Today marks a great leap for women where the new $10 bill drops, featuring civil rights activist Viola Desmond. According to CBC News’ article, Desmond is the first black person and the first non-royal woman to be on a regularly circulated Canadian bank note.
In light of International Women’s Day, we’d like to highlight 5 of Canada’s most incredible women as a tribute to every Canadian woman out there; starting with Viola Desmond.
Viola Desmond (1914-1965)
Desmond was an entrepreneur and a community leader who founded a beauty school, The Desmond School of Beauty Culture, where training was provided to young black women to support them and help with their chances of employment. In 1946, long before the civil rights movement in the United States and nine years before Rosa Parks’ non-conformity to segregation, Viola Desmond challenged the unofficial racism black people faced in Canada. At the Roseland Theatre in Nova Scotia, Desmond was denied a ticket to the main floor and was given a balcony ticket instead, which was designated for non-white customers only. When denied sitting in the main floor by the ticket taker, Desmond spoke to the cashier, thinking that a mistake was made, only to be informed that the cashier is “not permitted to sell downstairs tickets to you people”, realizing he was referring to her skin colour. In protest of the way she was treated, Desmond decides to sit in the main floor anyway. Desmond was then removed from the theatre and jailed. Desmond’s incident shocked the black population and was a motivator for taking action. In 1954, segregation officially and legally ended in Nova Scotia.
Nahnebahwequay, Catherine Sutton (1824-1865)
Nahnebahwequay was a proud Ojibwa woman who fought for Indigenous rights. She was a Christian missionary and a spokesperson who fought for First Nations people to be able to buy land. She travelled to England to present her case where she met Queen Victoria. The British intervention allowed Catherine Sutton and her husband to buy land. Despite her being able to buy back the land, nothing changed for other First Nations people and that’s why Sutton never stopped advocating for the political and legal rights they were entitled to.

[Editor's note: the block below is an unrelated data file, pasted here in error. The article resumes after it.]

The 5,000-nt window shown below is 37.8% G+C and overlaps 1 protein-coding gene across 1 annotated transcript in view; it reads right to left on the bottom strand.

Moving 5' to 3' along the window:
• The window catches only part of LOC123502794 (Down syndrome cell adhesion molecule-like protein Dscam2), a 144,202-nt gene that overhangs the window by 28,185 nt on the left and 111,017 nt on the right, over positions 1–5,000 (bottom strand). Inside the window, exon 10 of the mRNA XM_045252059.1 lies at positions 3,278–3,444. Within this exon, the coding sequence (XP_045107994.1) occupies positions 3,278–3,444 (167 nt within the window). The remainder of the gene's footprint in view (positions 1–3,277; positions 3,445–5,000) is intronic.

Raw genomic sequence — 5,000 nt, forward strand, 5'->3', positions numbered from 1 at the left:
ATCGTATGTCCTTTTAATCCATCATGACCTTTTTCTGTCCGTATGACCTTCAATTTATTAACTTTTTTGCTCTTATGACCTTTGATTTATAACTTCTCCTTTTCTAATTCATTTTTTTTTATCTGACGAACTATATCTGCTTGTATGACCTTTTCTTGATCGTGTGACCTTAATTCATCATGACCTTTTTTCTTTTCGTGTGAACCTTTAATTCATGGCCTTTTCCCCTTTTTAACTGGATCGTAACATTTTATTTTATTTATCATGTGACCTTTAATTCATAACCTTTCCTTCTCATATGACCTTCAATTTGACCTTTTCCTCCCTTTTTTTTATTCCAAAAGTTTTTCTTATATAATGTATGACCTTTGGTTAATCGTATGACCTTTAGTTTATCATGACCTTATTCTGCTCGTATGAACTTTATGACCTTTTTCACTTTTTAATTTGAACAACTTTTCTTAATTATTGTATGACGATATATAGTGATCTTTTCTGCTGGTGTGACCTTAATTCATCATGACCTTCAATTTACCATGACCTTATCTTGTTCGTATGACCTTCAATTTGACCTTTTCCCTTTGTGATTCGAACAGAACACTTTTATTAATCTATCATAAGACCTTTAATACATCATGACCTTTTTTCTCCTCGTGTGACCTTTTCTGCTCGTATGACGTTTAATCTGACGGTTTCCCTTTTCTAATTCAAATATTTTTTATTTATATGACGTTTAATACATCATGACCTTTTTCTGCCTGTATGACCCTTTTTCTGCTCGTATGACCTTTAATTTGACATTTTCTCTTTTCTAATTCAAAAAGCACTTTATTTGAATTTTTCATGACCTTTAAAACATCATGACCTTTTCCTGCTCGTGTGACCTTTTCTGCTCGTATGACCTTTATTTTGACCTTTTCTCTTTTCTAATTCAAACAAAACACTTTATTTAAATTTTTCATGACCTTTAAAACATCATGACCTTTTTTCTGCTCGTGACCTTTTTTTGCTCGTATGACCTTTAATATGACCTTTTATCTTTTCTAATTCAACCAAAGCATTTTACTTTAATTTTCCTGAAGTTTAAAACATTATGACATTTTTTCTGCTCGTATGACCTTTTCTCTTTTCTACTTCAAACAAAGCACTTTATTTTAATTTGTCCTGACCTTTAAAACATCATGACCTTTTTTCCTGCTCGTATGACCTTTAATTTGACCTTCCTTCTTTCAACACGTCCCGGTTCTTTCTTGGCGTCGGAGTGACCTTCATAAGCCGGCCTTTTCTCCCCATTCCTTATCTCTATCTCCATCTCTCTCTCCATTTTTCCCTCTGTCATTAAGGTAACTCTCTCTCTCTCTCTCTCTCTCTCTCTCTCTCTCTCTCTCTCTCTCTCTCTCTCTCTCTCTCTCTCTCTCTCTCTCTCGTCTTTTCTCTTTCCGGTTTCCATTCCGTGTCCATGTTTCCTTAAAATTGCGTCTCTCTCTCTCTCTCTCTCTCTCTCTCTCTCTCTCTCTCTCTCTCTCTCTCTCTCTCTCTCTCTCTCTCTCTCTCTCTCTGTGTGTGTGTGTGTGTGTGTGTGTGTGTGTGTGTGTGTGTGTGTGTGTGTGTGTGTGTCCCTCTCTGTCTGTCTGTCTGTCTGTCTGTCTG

Nellie McClung (1873-1951)
McClung was a novelist and a journalist, a suffragist, a reformer, a legislator, an author, and a human rights activist who took women’s issues, including the right to vote, to heart. Thanks to McClung’s efforts, women were granted the right to vote for the first time in Manitoba in 1916, followed by Alberta and Saskatchewan.
Barbara Frum (1937-1992)
Barbara Frum was a pioneering radio and TV journalist and former co-host of CBC’s As It Happens. Frum was an exceptional interviewer, who was unique at doing thought-provoking, sharp-witted interviews. She later became the host of CBC’s The Journal, in which Frum interviewed former British Prime Minister Margaret Thatcher and Nelson Mandela. Frum won many awards in journalism and was named in the Order of Canada in 1979.
Harriet Brooks (1876-1933)
Brooks is considered one of the founding minds of nuclear science. She was Canada’s first female nuclear physicist and was considered “the next Marie Curie”, who she later worked with. She also worked with Nobel Prize winner Ernest Rutherford. Brooks was also the first woman to earn a Master’s degree from McGill University. Harriet Brooks was the discoverer of Radon and was the pioneer in attempting to determine its atomic mass.
Read about even more of Canada’s incredible women here.
May the ladies of Canada and the world continue to break a leg!